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Top 40 All-Time Greatest Blue Jays: #33 Pat Borders

Patrick Lance Borders | C | 1988-1994, 1999

Notable Achievements:
1992 World Series MVP

Drafted in the 6th round of the 1982 amateur draft by the Toronto Blue Jays, Pat Borders was never considered a can't miss prospect. Borders was a below-average hitter throughout his career, but his solid defensive skills and game calling ability has allowed him to carve out a 17 years and counting major league career. Borders spent 7 seasons as the backstop of the Toronto Blue Jays during some of the most glorious times in the franchise's history. Because of the longevity of his service and the role he played on these championship teams, Pat Borders made this list as the #33 best Blue Jay of all-time.

Drafted and developed by the Toronto Blue Jays, Borders spent his first 6 seasons of his professional career in the minors before making his Major League debut in 1988. After spending his first two major league campaign as an understudy to Ernie Whitt, he took over the starting job in 1990, a position which he held until the 1995 season. Borders responded to his increased role by having the best statistical season of his career, the only full season in which he posted an OPS+ above 100 (124).

In the years leading up to the Championship Teams of '92 and '93, the Jays was an elite team that has come maddeningly close to the franchise's first World Series birth, winning the division title in 1989 and 1991, only to lose in the ALCS. The long awaited breakthrough finally happened in the 1992 ALCS, when they beat the AL West division champion, the Oakland Athletics, in 6 games. Pat Borders performed valiantly in the ALCS, producing a line of .318/.320/.455, but it was in the World Series where Borders elevated his status to a playoff hero. In the 6 game World Series victory over the Atlanta Braves, Borders was the star of the Toronto Blue Jays offence, leading the team with a BA of .450 and OPS of 1.250. Included in Border's stellar offensive performance in the World Series, was his record homerun in the Jay's game 4 victory; that homerun marked the 10th straight post-season game in which the Toronto Blue Jays have hit a home run. Borders importance to the team extended beyond the batter's box; not only did he led the team offensively, but also played an important defensive position. Pat Borders all-around effort not only helped the Toronto Blue Jays to their first World Series Title, but also netted him a prestigious piece of hardware - The World Series MVP.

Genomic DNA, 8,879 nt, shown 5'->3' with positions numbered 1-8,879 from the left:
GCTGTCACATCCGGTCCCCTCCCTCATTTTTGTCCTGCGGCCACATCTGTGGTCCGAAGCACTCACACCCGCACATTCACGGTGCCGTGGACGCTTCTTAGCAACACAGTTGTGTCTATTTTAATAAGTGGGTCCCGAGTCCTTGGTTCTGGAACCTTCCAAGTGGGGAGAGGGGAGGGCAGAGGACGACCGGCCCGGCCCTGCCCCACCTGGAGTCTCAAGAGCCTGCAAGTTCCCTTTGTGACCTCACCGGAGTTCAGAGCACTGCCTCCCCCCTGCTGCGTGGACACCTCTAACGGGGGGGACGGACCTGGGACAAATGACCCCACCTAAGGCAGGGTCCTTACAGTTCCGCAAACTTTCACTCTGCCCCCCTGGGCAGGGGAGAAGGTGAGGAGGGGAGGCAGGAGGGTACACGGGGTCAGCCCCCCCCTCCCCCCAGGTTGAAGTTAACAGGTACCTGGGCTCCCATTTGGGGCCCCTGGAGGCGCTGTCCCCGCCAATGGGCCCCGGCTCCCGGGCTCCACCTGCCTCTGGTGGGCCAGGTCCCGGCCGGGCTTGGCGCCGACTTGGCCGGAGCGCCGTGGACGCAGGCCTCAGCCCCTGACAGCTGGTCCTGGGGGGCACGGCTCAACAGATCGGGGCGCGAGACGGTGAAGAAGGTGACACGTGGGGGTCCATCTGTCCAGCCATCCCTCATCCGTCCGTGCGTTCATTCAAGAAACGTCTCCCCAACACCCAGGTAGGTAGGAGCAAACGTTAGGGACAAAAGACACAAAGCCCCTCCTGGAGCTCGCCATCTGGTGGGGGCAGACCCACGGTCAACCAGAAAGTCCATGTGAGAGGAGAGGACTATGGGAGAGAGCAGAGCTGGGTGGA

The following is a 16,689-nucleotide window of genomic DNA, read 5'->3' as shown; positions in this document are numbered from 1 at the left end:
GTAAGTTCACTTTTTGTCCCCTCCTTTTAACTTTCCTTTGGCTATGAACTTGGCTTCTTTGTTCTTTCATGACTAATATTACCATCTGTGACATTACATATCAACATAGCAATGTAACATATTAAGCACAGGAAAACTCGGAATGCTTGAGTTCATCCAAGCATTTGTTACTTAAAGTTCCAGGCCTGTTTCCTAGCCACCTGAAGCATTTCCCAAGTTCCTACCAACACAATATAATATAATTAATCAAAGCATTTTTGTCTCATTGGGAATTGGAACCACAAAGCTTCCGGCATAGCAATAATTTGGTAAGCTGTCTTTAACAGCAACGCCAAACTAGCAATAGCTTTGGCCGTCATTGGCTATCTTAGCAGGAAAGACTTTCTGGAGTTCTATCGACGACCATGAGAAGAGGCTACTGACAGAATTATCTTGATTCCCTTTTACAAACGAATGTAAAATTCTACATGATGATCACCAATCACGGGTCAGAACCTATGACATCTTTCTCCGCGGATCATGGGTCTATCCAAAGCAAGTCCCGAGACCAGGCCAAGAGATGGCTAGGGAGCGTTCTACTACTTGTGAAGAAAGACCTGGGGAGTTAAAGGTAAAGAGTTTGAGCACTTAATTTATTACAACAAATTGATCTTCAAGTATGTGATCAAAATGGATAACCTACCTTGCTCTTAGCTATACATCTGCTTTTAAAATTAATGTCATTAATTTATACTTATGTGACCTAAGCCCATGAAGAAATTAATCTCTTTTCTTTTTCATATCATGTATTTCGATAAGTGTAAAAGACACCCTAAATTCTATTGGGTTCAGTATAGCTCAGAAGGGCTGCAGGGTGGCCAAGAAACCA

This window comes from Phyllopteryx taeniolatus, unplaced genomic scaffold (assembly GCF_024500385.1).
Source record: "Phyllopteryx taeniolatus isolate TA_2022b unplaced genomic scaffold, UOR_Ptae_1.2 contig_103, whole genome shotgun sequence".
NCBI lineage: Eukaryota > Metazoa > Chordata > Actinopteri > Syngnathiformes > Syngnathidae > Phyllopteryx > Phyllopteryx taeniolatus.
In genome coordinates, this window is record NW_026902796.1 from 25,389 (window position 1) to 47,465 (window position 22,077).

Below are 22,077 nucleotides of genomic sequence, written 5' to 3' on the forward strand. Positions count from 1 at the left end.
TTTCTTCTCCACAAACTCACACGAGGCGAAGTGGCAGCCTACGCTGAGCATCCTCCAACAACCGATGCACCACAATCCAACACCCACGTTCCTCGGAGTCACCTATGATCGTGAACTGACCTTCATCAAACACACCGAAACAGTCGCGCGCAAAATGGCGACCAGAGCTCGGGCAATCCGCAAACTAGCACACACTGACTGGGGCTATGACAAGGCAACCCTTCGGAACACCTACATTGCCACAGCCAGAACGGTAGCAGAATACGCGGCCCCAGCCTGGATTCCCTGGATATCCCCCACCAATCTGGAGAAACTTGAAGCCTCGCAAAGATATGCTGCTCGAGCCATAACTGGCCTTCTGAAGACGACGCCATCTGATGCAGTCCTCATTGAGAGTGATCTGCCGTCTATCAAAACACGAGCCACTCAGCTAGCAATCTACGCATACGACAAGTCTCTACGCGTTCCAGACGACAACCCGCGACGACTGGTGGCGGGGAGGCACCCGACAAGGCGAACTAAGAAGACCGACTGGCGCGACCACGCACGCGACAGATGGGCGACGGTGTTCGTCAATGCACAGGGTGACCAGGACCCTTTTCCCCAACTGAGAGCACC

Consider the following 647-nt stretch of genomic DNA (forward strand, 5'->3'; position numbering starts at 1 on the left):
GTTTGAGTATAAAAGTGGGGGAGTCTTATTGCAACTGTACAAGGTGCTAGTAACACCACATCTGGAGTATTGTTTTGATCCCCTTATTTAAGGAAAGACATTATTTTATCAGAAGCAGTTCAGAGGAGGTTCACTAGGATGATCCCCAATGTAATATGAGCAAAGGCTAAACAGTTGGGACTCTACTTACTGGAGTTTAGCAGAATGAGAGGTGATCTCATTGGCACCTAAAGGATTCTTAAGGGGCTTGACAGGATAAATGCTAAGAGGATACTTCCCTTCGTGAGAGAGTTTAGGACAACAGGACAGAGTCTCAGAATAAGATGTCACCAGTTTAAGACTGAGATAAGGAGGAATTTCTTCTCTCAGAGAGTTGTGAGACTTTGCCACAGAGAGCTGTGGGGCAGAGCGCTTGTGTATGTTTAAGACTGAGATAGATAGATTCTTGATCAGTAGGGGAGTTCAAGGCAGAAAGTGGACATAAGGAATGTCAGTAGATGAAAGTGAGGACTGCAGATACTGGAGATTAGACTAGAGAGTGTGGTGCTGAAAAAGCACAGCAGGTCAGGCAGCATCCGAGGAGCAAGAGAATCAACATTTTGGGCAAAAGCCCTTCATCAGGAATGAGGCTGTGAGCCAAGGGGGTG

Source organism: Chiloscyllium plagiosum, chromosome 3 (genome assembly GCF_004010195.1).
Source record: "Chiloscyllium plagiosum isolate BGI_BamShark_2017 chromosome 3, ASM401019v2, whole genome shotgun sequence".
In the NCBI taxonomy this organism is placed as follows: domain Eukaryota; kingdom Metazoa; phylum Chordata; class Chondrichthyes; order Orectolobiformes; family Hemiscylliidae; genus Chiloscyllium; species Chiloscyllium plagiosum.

After repeating as World Series Champions in 1993, the Jays struggled in the strike shortened 1994 season, posting a sub .500 record for the first time since 1982. Pat Borders was granted free-agency after the 1994 season, thus starting his 10+ seasons, 10 team journey in the Majors. Including in those 10 teams, was a brief appearance with the Jays in the 1999 season. After being released by the Cleveland Indians late in the 1999 season, Borders was picked up by the Blue Jays and appeared in 6 games during the 1999 stretch run, which proved to be his final ones in a Blue Jay uniform.

It has been a long time since Pat Borders had regular playing time in the Major Leagues, but his love for the game is still burning from within. Even at age 43, Pat Borders is hoping to add an 18th season to his Major League career. Blue Bird Banter wishes him best of luck as he vies for a spot on the Major League roster of the Los Angeles Dodgers.